We all see beautiful images of horses working in a self-carriage frame, and then come across a horse that tosses his head or needs to hold it high. It can be frightening, frustrating and unbalancing when we ride these horses.
Understanding why this might be happening can improve our chances of correcting this unwanted behaviour.
Horses that are anxious are naturally inclined to have their heads held high on the lookout for danger. Some horses may have anxiety related to one particular issue, and others may be living in a chronic state of anxiety. The best way to deal with an anxious horse is to help them get past the ‘fight or flight’ stage of the anxiety to where they can begin to mentally process their decisions, while at the same time encouraging them to follow you as their calm leader – if you are not anxious, they shouldn’t be either. This may require professional assistance.
Dental and bit issues
Mouth pain created by an incorrectly worn bit or dental issues can lead to head tossing, particularly when you put the bridle on or apply a reign aid – strong or soft. The best way to see if this is the cause of your horse’s head tossing is to have a discussion and examination with your dentist.
A horse that is working hollow is generally going to carry his or her head higher (unless being forced into a frame, which will be uncomfortable and limit the development of your horse). A horse that has poor strength and elasticity through their top-line will also need to use their shoulders and neck to lift, which will bring their head high. Ensure to work through the training scale to maximise your horse’s capability for self-carriage is the only way to fix this, and it will take time.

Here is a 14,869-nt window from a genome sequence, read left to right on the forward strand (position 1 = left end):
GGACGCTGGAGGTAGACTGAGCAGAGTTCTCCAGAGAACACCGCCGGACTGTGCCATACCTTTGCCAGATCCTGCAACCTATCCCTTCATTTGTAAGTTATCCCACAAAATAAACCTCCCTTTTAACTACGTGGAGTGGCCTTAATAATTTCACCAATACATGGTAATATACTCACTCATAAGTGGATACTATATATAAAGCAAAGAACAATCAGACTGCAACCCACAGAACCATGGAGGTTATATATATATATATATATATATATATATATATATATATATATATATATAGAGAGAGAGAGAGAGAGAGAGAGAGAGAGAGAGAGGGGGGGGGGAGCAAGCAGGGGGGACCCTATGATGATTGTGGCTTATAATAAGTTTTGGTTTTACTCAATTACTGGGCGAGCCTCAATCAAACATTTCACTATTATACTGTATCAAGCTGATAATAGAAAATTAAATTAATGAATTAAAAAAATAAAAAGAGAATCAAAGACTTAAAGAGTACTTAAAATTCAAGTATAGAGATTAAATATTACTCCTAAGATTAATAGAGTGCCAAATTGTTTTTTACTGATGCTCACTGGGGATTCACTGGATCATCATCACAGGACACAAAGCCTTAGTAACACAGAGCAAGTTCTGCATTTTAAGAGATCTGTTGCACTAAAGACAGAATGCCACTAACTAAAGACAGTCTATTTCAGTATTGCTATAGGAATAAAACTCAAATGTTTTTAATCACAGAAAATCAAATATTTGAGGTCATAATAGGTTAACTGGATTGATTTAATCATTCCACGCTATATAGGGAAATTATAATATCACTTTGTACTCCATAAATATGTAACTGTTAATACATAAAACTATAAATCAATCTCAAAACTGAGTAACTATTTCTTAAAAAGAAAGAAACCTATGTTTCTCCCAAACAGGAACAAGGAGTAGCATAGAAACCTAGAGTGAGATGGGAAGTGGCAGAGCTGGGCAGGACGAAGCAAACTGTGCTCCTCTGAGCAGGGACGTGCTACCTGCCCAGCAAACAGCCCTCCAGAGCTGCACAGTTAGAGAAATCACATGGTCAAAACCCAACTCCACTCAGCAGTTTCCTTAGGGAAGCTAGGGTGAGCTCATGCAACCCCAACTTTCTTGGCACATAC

A horse that doesn’t understand or becomes frustrated may toss his head to communicate his confusion. They will usually attempt to do what you ask but become repeatedly confused as we continue to not give the release they were expecting. You may have to work with your trainer to ensure the aids you are applying have been developed from the very basic to the more advanced (as they learn).
Conversely, a horse that knows the training but is trying to avoid putting his head down will react opposite of your aid and lift his head. This may be because the head in frame is too hard to maintain too long, or because he is testing us. Use the pressure/release method to encourage and reward the correct behaviour, and gradually increase the number of strides he has to maintain this.
Sometimes, an incorrectly fitting saddle that pinches or rubs may create a number of ‘naughty’ habits, including head tossing. A poorly fitted saddle would be like wearing a bra that is 3 sizes too small in one cup and 2 sizes too big in the other. These naughty behaviours are your horse’s way of telling you they are uncomfortable.
Some horses, particularly as they develop, or if they have dental issues, may have a sensitive poll. This is usually due to a tightening of the neck and/or the jaw muscles. Ear twitched horses may also be extra sensitive to this area, as ear twitching creates pain and can damage the muscles in and around the ear. Some great stretches to release poll pressure include low carrots stretches and between the knees carrot stretches. It’s also not a bad idea to review this at your horse’s next chiro visit.
If you are in a particularly high insect area or time, you may notice your horse tossing his head a lot more. Use some insect repellent on a grooming mitt to gently apply to the areas of the face, ears and neck to help reduce this.
Unfortunately, some horses may have figured out that when they toss their head high, they can scare their rider or owner out of doing what they are asking for, and therefore it has become a learned response to get out of something they deem unpleasant. It takes some time, patience and consistency to break this behaviour, and a lot of pressure/release practice. But persevere – I promise that with the right approach it can be overcome!